Mobile menu icon
Skip to navigation | Skip to main content | Skip to footer
Mobile menu icon Search iconSearch
Search type

Department of Computer Science

Ultrafast spintronics with synthetic antiferromagnets

Primary supervisor

Additional information

Contact admissions office

Other projects with the same supervisor


  • Competition Funded Project (Students Worldwide)

This research project is one of a number of projects at this institution. It is in competition for funding with one or more of these projects. Usually the project which receives the best applicant will be awarded the funding. Applications for this project are welcome from suitably qualified candidates worldwide. Funding may only be available to a limited set of nationalities and you should read the full department and project details for further information.

Project description

Spintronics where both an electron???s charge and spin provide device functionality is an exciting and developing area of research. At the heart of spintronic devices are nanoscale, magnetically ordered thin films which are used to manipulate and control electron spin. First generation spintronic devices have been in commercial products for a number of years, mostly notability as the sense element in hard disk drive read heads. This first application demonstrated the value of spintronics as a viable technology. More recently, there has been upsurge in activities as it was realized that the potential usefulness of spintronics extends to many areas including high frequency (GHz -> THz) emitters and detectors, data storage and specialist computational tasks [1]. Indeed, high density, solid-state magnetic data storage has very recently (2019) become commercially available [2].
In order to further explore the potential of spintronics and provide the scientific understanding for future devices, significant new research is needed. In particular, this project will focus on the high frequency dynamics of spintronic magnetic thin films and devices, which we characterize using ferromagnetic resonance. We have already succeeded in demonstrating high frequencies from a synthetic antiferromagnetic system [3] which will provide a solid platform for this project. To move beyond this initial work, the potential of materials with perpendicular magnetic anisotropy (PMA) will be investigated. For example, there are classes of magnetic thin film alloys (so-called L10 alloys) which possess the very high PMA needed to generate high frequencies.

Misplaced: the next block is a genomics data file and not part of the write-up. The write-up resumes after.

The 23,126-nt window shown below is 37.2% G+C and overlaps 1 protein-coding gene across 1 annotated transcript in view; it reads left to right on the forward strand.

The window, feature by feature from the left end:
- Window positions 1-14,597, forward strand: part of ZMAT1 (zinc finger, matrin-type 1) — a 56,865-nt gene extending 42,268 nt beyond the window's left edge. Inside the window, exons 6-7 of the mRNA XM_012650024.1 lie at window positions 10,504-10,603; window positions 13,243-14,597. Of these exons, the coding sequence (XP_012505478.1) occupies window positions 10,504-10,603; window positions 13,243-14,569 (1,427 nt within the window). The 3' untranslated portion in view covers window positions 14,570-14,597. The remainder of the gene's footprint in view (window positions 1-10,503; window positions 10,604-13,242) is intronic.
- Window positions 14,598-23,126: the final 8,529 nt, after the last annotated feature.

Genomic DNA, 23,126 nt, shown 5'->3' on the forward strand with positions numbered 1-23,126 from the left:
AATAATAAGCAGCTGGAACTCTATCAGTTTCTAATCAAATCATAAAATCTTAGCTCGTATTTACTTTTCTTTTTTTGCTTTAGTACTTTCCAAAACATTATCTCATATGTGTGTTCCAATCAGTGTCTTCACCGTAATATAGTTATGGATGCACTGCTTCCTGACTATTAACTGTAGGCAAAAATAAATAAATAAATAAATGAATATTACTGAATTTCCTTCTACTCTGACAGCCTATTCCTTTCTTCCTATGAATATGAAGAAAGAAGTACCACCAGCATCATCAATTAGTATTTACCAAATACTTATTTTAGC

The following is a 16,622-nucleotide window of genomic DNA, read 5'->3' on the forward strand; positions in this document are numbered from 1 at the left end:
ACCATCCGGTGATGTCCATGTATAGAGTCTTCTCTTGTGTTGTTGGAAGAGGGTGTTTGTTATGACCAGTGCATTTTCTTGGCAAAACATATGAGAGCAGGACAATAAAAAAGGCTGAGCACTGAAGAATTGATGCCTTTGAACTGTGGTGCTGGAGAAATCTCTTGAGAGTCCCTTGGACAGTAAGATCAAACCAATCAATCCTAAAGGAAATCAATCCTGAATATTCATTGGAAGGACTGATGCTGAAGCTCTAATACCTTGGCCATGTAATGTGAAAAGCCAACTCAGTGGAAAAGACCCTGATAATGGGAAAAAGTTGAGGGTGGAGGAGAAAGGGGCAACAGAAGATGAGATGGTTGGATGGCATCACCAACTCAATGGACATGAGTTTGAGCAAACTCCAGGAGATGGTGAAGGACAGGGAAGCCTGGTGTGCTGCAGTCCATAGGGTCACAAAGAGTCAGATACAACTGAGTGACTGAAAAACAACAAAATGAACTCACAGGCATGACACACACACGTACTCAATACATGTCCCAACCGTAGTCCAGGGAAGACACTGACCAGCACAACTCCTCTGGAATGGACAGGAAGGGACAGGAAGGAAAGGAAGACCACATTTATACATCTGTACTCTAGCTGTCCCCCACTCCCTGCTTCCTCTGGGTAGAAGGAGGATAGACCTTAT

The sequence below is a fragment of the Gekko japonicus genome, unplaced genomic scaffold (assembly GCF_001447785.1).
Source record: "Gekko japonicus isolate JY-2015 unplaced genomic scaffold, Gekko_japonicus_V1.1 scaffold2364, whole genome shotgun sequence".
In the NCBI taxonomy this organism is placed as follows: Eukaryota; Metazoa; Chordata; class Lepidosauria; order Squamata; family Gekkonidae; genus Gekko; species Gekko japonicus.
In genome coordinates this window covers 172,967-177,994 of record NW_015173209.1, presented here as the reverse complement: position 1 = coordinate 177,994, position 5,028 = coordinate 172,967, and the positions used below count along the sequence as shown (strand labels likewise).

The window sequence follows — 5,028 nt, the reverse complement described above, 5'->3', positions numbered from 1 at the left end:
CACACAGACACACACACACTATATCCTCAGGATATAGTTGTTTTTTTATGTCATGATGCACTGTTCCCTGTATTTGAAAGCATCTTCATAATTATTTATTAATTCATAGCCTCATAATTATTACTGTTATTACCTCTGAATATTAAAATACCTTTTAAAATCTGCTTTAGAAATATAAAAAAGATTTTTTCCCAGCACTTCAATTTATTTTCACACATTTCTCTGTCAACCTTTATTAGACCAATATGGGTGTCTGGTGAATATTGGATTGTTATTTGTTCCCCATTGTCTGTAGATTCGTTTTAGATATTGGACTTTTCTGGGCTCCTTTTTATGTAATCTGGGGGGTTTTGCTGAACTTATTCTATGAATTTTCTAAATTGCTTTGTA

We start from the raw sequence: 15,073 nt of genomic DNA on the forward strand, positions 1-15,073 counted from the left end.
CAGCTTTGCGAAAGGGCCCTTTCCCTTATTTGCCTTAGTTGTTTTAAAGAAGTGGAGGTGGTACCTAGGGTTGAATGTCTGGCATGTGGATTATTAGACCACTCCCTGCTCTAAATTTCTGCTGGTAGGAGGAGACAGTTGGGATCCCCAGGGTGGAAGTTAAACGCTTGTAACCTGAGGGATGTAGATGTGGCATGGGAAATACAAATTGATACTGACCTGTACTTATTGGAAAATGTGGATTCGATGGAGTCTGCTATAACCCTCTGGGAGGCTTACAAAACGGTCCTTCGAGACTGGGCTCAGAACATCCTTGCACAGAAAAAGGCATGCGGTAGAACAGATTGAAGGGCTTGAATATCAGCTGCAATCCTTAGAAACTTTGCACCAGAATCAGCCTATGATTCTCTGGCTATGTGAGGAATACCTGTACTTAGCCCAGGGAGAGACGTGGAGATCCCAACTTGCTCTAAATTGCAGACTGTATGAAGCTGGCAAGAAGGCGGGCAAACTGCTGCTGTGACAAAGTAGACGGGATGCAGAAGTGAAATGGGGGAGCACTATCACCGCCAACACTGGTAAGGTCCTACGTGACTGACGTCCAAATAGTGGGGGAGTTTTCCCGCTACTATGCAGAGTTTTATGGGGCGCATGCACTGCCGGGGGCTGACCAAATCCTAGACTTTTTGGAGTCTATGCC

In this project, the aim is to develop the understanding necessary to create high frequency spintronic devices using the emerging ideas for new atomically engineered magnetic materials. This is an experimental project involving depositing and characterization of atomically layered magnetic films, creating devices using lithography and measuring them using ferromagnetic resonance (FMR) and advanced electrical measurements (e.g. non-local geometry) to understand their high frequency properties. The project will use the state-of-the-art instrumentation and facilities for magnetism and nanodevice research in Manchester where we have a wide range of nanoscale magnetism activities. There will also be excellent opportunities to interact with our existing collaborators in laboratories across Europe and Japan.

Person specification

For information


Applicants will be required to evidence the following skills and qualifications.

  • You must be capable of performing at a very high level.
  • You must have a self-driven interest in uncovering and solving unknown problems and be able to work hard and creatively without constant supervision.


Applicants will be required to evidence the following skills and qualifications.

  • You will have good time management.
  • You will possess determination (which is often more important than qualifications) although you'll need a good amount of both.


Applicants will be required to address the following.

  • Comment on your transcript/predicted degree marks, outlining both strong and weak points.
  • Discuss your final year Undergraduate project work - and if appropriate your MSc project work.
  • How well does your previous study prepare you for undertaking Postgraduate Research?
  • Why do you believe you are suitable for doing Postgraduate Research?